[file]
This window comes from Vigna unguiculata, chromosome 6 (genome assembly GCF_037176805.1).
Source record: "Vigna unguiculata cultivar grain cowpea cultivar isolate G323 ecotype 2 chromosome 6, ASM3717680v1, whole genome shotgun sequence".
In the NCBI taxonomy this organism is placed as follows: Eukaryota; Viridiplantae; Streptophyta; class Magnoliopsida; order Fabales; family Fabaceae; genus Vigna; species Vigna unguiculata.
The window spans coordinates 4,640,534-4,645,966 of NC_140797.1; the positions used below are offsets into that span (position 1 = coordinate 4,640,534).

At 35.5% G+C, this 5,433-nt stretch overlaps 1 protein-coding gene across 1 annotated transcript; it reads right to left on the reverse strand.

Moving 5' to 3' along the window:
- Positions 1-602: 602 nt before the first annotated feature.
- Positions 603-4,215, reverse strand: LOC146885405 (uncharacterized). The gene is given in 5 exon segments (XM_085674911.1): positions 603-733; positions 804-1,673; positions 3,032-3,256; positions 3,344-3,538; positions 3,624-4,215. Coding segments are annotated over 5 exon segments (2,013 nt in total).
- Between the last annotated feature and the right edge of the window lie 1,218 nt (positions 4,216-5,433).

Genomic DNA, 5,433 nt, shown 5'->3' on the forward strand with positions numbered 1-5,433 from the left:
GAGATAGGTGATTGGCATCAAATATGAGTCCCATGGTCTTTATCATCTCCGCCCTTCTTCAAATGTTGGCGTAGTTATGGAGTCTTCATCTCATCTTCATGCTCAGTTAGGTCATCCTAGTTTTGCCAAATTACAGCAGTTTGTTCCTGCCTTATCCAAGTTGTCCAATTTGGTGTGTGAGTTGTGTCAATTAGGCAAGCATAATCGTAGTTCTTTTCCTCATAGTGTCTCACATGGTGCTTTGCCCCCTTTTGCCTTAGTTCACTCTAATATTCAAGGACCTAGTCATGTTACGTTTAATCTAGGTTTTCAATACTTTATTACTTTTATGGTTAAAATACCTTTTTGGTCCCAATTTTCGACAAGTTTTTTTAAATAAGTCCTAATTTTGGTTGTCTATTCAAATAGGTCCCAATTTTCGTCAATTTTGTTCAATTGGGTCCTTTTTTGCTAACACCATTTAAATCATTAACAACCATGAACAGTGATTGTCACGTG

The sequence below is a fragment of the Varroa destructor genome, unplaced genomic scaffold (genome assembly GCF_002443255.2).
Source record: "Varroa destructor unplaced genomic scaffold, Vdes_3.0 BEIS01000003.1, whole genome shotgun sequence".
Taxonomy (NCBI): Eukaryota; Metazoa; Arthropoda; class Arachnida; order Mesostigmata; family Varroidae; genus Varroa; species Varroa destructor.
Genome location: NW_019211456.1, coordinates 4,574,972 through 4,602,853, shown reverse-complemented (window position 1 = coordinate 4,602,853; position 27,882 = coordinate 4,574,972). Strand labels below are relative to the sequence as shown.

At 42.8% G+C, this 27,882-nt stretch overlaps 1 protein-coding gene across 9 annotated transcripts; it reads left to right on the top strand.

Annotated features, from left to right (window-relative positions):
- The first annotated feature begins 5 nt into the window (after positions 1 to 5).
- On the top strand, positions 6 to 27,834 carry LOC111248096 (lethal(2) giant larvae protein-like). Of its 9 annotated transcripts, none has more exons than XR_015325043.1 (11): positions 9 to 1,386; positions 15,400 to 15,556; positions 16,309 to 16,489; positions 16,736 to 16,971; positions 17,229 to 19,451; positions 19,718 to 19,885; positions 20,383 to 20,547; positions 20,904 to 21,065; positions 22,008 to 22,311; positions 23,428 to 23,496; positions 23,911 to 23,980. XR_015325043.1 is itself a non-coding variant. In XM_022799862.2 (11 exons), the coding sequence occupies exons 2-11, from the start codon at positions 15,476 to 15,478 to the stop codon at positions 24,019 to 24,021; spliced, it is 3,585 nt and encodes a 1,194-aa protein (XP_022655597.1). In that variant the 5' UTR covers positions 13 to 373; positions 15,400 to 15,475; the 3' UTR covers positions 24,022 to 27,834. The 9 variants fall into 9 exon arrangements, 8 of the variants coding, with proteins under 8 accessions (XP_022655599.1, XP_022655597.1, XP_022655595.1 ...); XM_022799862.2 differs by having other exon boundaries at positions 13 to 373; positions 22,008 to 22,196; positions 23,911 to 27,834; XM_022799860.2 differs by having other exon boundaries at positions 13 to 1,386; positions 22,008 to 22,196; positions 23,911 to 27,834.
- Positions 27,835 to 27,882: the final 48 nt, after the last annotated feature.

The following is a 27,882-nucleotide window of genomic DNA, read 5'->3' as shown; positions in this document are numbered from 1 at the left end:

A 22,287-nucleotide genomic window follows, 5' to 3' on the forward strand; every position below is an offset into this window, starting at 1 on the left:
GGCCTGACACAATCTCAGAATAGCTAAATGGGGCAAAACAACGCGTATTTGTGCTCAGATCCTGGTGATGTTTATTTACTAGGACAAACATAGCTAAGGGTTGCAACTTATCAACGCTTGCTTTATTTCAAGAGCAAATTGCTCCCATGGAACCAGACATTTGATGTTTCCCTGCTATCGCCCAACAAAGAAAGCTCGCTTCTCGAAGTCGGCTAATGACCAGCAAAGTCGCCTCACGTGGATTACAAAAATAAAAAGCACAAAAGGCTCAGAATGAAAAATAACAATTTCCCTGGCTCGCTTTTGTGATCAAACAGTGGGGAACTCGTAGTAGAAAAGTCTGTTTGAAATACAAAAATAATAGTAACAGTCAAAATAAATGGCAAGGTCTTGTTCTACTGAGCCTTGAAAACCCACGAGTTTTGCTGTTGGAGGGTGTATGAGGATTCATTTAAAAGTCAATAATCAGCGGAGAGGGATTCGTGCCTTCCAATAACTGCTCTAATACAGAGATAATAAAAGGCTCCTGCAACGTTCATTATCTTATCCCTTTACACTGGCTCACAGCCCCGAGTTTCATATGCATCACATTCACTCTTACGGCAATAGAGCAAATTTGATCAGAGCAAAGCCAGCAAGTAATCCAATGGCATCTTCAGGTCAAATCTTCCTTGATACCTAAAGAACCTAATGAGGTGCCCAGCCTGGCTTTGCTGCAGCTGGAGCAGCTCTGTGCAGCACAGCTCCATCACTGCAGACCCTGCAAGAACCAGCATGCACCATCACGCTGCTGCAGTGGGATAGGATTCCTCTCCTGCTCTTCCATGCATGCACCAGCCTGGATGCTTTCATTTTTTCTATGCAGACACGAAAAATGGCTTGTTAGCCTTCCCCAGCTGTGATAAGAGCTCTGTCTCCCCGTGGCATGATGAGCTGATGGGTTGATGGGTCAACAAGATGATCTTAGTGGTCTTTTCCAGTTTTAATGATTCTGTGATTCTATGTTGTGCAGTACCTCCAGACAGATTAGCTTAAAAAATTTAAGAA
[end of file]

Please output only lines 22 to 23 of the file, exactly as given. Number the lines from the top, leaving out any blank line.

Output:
A 22,287-nucleotide genomic window follows, 5' to 3' on the forward strand; every position below is an offset into this window, starting at 1 on the left:
GGCCTGACACAATCTCAGAATAGCTAAATGGGGCAAAACAACGCGTATTTGTGCTCAGATCCTGGTGATGTTTATTTACTAGGACAAACATAGCTAAGGGTTGCAACTTATCAACGCTTGCTTTATTTCAAGAGCAAATTGCTCCCATGGAACCAGACATTTGATGTTTCCCTGCTATCGCCCAACAAAGAAAGCTCGCTTCTCGAAGTCGGCTAATGACCAGCAAAGTCGCCTCACGTGGATTACAAAAATAAAAAGCACAAAAGGCTCAGAATGAAAAATAACAATTTCCCTGGCTCGCTTTTGTGATCAAACAGTGGGGAACTCGTAGTAGAAAAGTCTGTTTGAAATACAAAAATAATAGTAACAGTCAAAATAAATGGCAAGGTCTTGTTCTACTGAGCCTTGAAAACCCACGAGTTTTGCTGTTGGAGGGTGTATGAGGATTCATTTAAAAGTCAATAATCAGCGGAGAGGGATTCGTGCCTTCCAATAACTGCTCTAATACAGAGATAATAAAAGGCTCCTGCAACGTTCATTATCTTATCCCTTTACACTGGCTCACAGCCCCGAGTTTCATATGCATCACATTCACTCTTACGGCAATAGAGCAAATTTGATCAGAGCAAAGCCAGCAAGTAATCCAATGGCATCTTCAGGTCAAATCTTCCTTGATACCTAAAGAACCTAATGAGGTGCCCAGCCTGGCTTTGCTGCAGCTGGAGCAGCTCTGTGCAGCACAGCTCCATCACTGCAGACCCTGCAAGAACCAGCATGCACCATCACGCTGCTGCAGTGGGATAGGATTCCTCTCCTGCTCTTCCATGCATGCACCAGCCTGGATGCTTTCATTTTTTCTATGCAGACACGAAAAATGGCTTGTTAGCCTTCCCCAGCTGTGATAAGAGCTCTGTCTCCCCGTGGCATGATGAGCTGATGGGTTGATGGGTCAACAAGATGATCTTAGTGGTCTTTTCCAGTTTTAATGATTCTGTGATTCTATGTTGTGCAGTACCTCCAGACAGATTAGCTTAAAAAATTTAAGAA